Profiles » Richard Armitage
Richard Armitage Assistant Secretary of Defense for International Security Affairs
As assistant secretary of defense for international security affairs from May of 1983 until January of 1989, Richard Armitage was one of Secretary of Defense Caspar Weinberger’s closest advisers and spoke with him daily. He also maintained strong relationships with officials in other defense and intelligence-related agencies.
In testimony before the Senate Select Committee on Intelligence in December of 1986, Armitage claimed that he did not know Israel had shipped TOW and HAWK missiles to Iran in August, September, and November 1985 until Central Intelligence Agency Director William Casey’s testimony in November 1986 that the U.S. had replenished their missile stocks. However, National Security Council staff member Oliver North documented a discussion with Armitage about the sales days before Casey’s testimony.
Moreover, on December 2, 1985, Armitage had met with a group of officials involved in the sales: North, Israeli General Menachem Meron, and Enterprise businessman Richard Secord. Armitage’s own records indicated three separate contacts with Meron, but he still claimed that Meron had given him “no hard information” about shipments to Iran.
Despite his claims, one of North’s notes makes clear that Meron was actively discussing these sales with U.S. officials along with Israel’s desire to have its stocks replenished. Secord recalled specifically telling Meron to discuss the replenishment with Armitage.
In addition, Armitage’s records show that he had met with Secord on December 5 and on December 27, but claimed not to recall the meetings. Walsh explained that his comments regarding these meetings were inconsistent. In December of 1986, he told the FBI he did not know of Secord’s role in sales to Iran. Just eight days later, he said that he had found out months earlier that Secord was working with North. Secord, on the other hand, repeatedly claimed that he met with Armitage to (unsuccessfully) convince him to urge Weinberger to support the sales, which the two opposed.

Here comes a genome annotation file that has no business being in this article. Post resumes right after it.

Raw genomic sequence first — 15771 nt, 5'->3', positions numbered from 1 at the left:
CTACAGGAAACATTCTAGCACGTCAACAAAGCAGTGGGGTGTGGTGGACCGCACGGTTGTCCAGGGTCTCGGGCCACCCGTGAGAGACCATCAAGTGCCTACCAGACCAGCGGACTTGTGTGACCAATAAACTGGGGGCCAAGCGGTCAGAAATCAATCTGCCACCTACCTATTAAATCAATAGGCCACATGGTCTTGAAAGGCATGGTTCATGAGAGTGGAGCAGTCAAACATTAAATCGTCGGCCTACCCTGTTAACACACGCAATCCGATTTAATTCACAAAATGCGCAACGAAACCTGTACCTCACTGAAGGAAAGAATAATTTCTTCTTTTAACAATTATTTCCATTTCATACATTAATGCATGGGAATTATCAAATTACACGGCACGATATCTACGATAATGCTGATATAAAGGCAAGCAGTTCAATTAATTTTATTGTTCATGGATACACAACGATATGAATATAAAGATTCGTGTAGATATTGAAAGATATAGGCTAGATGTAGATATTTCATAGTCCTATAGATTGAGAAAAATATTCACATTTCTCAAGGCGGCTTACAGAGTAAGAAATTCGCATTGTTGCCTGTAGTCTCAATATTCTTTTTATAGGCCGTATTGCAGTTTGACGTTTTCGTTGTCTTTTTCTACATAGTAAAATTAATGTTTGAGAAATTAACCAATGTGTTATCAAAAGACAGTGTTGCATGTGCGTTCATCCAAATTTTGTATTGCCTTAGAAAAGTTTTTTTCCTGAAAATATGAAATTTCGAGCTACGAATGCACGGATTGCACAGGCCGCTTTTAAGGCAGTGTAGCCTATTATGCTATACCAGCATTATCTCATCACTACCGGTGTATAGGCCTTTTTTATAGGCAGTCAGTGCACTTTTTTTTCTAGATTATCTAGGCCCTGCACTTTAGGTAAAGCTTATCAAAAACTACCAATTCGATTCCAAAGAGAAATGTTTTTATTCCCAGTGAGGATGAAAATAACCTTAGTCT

Walsh also uncovered substantial circumstantial evidence that Armitage read one of North’s papers, which included detailed and explicit information on past Israeli sales to Iran and about the possibilities for additional deals, on December 5 or December 6 1985. While there is no doubt that Armitage and Weinberger read that document eventually, since Armitage placed it in a briefing book for Weinberger in November of 1986 before he met with President Reagan, Armitage’s call logs and records of meetings with North indicate that he likely received it on one of those days in December. This is especially likely because the paper related to his meetings with Meron, and because Secretary of State George Shultz spoke with North about the paper; it would have been counterintuitive for North to speak with Shultz but not with the Department of Defense, which controlled the U.S. missile stocks.
Finally, there were concerns regarding Armitage’s testimony about the preparations made in advance of Weinberger’s White House meeting in December 1985. He said that he prepared his boss “orally without any paper trail.” However, in 1987, the Department of Defense gave Walsh and Congress two papers about sales to Iran that had been prepared by Defense employees around that time. Armitage admitted that it was likely he had given them to Weinberger or had at least summarized them for him.
Ultimately, Walsh did not prosecute Armitage. First, Armitage said that he had told one of his aides to review his files and provide investigators with any relevant material, a claim the aide corroborated. Thus, it was unlikely Walsh could successfully prosecute him for the non-production or belated production of any documents. Walsh also did not believe that he could prove that Armitage's false testimony was deliberate beyond a reasonable doubt, as opposed to potentially misremembered or mistaken.